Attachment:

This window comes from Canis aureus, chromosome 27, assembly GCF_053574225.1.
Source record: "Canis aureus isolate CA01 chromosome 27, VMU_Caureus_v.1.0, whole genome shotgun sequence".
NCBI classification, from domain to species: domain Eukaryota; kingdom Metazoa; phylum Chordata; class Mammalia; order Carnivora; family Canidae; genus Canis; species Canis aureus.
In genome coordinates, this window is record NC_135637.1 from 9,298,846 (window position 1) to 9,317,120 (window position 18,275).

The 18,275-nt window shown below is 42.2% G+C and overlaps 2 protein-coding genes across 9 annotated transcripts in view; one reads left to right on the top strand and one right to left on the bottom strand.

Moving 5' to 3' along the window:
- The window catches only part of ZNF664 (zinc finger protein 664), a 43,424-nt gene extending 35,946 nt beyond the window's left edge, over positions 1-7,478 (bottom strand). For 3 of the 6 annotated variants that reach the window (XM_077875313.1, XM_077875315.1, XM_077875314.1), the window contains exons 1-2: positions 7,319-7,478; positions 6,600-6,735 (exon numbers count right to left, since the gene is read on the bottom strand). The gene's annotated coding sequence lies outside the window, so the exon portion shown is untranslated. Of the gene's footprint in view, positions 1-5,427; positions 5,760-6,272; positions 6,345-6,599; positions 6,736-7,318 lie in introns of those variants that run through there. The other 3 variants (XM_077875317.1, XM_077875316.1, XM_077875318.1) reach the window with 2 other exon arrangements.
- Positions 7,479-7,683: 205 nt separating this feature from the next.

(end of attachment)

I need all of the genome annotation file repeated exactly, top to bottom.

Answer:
This window comes from Canis aureus, chromosome 27, assembly GCF_053574225.1.
Source record: "Canis aureus isolate CA01 chromosome 27, VMU_Caureus_v.1.0, whole genome shotgun sequence".
NCBI classification, from domain to species: domain Eukaryota; kingdom Metazoa; phylum Chordata; class Mammalia; order Carnivora; family Canidae; genus Canis; species Canis aureus.
In genome coordinates, this window is record NC_135637.1 from 9,298,846 (window position 1) to 9,317,120 (window position 18,275).

The 18,275-nt window shown below is 42.2% G+C and overlaps 2 protein-coding genes across 9 annotated transcripts in view; one reads left to right on the top strand and one right to left on the bottom strand.

Moving 5' to 3' along the window:
- The window catches only part of ZNF664 (zinc finger protein 664), a 43,424-nt gene extending 35,946 nt beyond the window's left edge, over positions 1-7,478 (bottom strand). For 3 of the 6 annotated variants that reach the window (XM_077875313.1, XM_077875315.1, XM_077875314.1), the window contains exons 1-2: positions 7,319-7,478; positions 6,600-6,735 (exon numbers count right to left, since the gene is read on the bottom strand). The gene's annotated coding sequence lies outside the window, so the exon portion shown is untranslated. Of the gene's footprint in view, positions 1-5,427; positions 5,760-6,272; positions 6,345-6,599; positions 6,736-7,318 lie in introns of those variants that run through there. The other 3 variants (XM_077875317.1, XM_077875316.1, XM_077875318.1) reach the window with 2 other exon arrangements.
- Positions 7,479-7,683: 205 nt separating this feature from the next.